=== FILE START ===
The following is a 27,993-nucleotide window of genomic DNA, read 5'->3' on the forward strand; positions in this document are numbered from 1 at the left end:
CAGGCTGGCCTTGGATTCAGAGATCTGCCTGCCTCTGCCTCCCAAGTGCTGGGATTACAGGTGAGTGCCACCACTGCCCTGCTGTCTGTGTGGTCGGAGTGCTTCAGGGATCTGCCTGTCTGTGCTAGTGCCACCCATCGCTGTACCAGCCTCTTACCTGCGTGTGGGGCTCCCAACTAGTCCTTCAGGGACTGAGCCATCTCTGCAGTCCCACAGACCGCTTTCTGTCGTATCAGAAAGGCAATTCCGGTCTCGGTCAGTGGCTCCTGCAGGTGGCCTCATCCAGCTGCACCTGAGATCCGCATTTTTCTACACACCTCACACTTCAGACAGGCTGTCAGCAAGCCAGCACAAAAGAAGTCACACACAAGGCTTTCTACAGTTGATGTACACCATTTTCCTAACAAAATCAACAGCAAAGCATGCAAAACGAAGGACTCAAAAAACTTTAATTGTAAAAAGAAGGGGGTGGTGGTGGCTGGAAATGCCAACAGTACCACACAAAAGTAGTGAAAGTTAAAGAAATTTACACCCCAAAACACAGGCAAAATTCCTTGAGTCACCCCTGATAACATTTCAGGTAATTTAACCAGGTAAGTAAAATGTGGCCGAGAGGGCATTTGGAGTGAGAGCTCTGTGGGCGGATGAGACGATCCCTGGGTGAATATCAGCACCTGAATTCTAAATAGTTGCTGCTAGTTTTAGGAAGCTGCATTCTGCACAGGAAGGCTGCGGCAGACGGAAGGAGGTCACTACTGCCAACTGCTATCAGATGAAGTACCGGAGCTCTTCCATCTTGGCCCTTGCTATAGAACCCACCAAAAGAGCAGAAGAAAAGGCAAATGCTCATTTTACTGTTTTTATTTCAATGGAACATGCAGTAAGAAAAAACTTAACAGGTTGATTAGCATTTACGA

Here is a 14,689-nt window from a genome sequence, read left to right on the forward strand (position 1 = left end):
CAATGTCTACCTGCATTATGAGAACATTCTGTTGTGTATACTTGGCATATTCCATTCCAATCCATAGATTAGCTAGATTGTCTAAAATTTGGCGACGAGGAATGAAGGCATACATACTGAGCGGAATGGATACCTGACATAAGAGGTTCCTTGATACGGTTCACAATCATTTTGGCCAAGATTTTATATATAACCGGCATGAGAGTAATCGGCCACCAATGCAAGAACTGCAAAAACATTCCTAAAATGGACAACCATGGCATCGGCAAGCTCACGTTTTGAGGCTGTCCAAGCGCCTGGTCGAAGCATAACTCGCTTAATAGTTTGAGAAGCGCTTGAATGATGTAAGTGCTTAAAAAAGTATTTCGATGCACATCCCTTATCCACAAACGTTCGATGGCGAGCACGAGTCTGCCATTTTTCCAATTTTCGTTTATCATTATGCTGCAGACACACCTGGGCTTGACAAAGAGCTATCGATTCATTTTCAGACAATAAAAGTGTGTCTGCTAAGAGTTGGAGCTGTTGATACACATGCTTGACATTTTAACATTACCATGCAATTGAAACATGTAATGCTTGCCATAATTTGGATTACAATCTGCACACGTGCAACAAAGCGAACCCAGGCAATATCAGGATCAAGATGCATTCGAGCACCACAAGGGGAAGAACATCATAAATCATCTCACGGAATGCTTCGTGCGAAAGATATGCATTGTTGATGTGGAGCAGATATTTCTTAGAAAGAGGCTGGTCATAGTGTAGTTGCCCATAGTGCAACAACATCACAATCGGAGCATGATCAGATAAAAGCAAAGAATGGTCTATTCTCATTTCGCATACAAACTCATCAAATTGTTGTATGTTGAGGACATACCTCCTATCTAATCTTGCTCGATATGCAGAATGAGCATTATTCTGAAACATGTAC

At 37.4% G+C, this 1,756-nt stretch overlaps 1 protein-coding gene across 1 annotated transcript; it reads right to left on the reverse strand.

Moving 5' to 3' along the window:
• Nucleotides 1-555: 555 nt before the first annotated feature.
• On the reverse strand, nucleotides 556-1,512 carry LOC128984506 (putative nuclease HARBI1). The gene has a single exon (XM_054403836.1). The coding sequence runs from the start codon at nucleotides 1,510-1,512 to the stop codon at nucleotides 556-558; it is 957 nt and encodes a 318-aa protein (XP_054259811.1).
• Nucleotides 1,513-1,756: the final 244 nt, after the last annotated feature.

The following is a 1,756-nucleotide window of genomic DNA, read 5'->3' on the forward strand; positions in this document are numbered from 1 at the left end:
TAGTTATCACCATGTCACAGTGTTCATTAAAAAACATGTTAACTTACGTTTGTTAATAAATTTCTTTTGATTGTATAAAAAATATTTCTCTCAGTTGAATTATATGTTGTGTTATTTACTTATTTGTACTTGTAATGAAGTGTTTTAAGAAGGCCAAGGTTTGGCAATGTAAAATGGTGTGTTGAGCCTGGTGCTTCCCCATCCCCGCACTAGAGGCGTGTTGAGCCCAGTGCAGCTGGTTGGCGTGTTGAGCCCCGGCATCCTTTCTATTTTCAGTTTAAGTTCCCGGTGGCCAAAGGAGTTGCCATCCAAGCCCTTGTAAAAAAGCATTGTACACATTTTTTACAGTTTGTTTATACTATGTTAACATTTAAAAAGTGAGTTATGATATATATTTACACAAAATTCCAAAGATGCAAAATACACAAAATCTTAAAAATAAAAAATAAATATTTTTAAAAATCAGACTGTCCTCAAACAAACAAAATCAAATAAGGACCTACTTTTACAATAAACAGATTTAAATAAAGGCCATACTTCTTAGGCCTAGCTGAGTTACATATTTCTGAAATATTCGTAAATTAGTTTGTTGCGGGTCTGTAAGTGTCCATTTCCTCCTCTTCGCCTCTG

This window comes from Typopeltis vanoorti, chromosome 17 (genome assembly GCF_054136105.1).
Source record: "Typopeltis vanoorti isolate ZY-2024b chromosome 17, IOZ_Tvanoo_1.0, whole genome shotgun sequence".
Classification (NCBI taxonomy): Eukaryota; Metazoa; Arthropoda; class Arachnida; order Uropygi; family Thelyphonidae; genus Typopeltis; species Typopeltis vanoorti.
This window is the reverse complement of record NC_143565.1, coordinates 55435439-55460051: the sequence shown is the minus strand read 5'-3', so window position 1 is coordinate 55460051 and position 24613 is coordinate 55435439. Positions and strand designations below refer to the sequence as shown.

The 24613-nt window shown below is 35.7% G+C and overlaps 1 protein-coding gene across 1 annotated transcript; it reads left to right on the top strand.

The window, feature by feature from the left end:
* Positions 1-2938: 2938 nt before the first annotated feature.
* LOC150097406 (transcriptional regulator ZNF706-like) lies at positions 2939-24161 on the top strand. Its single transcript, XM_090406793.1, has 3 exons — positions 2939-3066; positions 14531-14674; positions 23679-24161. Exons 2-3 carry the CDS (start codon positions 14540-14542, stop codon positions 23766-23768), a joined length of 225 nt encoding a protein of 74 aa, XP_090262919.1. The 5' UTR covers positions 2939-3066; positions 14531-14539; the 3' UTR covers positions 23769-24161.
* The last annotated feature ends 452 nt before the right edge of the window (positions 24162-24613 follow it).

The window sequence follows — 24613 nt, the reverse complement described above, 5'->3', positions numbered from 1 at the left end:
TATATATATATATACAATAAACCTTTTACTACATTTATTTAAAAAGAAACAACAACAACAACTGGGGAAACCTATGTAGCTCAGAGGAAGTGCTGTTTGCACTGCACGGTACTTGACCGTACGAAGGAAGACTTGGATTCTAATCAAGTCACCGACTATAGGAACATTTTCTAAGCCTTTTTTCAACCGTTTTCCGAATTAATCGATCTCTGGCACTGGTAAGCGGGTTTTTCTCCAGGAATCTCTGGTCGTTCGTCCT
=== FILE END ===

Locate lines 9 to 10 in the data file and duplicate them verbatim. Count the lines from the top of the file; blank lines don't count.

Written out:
• Nucleotides 1,513-1,756: the final 244 nt, after the last annotated feature.

The following is a 1,756-nucleotide window of genomic DNA, read 5'->3' on the forward strand; positions in this document are numbered from 1 at the left end: